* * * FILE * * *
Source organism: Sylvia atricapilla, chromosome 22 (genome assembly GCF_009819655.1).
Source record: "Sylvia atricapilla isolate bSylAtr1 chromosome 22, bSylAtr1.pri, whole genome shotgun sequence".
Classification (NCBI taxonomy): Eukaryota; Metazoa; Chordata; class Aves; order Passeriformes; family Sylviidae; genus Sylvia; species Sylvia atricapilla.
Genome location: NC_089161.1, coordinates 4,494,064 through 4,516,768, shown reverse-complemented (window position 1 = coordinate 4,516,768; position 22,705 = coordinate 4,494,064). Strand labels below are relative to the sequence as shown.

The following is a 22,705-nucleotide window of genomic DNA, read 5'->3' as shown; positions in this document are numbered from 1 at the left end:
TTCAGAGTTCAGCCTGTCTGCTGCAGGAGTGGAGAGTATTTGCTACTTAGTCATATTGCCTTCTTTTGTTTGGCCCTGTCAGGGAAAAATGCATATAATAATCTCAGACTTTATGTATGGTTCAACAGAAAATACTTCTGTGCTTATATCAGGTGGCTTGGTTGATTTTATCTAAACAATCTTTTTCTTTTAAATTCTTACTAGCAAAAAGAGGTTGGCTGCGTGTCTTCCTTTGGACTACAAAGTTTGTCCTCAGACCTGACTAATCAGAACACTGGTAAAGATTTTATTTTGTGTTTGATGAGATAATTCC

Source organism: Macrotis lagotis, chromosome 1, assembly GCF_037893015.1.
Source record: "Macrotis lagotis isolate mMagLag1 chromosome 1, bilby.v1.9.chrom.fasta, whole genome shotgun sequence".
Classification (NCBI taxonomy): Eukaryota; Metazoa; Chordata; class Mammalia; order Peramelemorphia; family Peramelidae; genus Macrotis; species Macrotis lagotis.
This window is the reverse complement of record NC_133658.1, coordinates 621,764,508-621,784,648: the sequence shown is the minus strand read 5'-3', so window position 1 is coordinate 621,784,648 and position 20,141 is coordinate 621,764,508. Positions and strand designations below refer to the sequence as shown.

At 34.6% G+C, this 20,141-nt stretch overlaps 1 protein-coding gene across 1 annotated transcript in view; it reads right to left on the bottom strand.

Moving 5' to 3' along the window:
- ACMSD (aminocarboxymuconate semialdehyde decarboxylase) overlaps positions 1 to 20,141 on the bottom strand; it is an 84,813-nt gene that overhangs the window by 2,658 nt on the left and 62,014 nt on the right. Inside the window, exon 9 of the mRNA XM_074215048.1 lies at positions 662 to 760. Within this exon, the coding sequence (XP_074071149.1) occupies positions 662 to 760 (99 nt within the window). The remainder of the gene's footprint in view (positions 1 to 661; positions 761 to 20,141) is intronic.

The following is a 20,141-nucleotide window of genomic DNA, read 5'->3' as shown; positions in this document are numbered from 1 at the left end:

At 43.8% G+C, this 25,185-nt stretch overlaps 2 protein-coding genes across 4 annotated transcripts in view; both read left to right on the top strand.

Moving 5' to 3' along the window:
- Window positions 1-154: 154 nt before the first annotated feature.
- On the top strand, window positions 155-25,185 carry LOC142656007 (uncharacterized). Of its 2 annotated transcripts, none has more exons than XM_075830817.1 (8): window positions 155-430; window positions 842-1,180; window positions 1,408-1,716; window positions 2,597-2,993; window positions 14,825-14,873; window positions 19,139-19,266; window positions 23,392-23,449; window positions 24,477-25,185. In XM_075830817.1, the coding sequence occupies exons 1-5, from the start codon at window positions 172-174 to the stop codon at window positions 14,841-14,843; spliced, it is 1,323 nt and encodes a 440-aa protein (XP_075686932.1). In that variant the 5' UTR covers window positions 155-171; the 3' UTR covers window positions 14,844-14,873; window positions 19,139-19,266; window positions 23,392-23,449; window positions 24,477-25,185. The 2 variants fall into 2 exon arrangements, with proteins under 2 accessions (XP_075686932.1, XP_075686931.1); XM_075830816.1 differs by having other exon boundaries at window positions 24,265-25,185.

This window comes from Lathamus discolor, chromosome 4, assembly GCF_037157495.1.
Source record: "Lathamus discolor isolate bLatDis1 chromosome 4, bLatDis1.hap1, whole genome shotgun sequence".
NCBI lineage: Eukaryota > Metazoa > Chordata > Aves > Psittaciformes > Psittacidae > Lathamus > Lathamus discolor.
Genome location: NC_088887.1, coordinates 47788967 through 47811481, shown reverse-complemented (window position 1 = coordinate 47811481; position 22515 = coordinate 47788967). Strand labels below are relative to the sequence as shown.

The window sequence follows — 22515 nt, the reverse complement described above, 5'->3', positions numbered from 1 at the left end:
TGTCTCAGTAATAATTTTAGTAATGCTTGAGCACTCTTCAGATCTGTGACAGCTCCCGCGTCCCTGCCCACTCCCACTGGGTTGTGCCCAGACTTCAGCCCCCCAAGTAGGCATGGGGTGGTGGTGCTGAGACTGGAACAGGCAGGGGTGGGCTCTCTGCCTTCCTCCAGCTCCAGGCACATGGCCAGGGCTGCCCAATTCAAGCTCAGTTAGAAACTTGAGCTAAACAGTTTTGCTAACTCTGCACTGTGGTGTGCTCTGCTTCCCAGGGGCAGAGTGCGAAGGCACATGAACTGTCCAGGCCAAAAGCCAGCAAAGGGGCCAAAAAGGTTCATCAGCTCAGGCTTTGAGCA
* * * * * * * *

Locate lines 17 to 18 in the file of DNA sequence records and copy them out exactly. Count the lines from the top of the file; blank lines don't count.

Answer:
- Window positions 1-154: 154 nt before the first annotated feature.
- On the top strand, window positions 155-25,185 carry LOC142656007 (uncharacterized). Of its 2 annotated transcripts, none has more exons than XM_075830817.1 (8): window positions 155-430; window positions 842-1,180; window positions 1,408-1,716; window positions 2,597-2,993; window positions 14,825-14,873; window positions 19,139-19,266; window positions 23,392-23,449; window positions 24,477-25,185. In XM_075830817.1, the coding sequence occupies exons 1-5, from the start codon at window positions 172-174 to the stop codon at window positions 14,841-14,843; spliced, it is 1,323 nt and encodes a 440-aa protein (XP_075686932.1). In that variant the 5' UTR covers window positions 155-171; the 3' UTR covers window positions 14,844-14,873; window positions 19,139-19,266; window positions 23,392-23,449; window positions 24,477-25,185. The 2 variants fall into 2 exon arrangements, with proteins under 2 accessions (XP_075686932.1, XP_075686931.1); XM_075830816.1 differs by having other exon boundaries at window positions 24,265-25,185.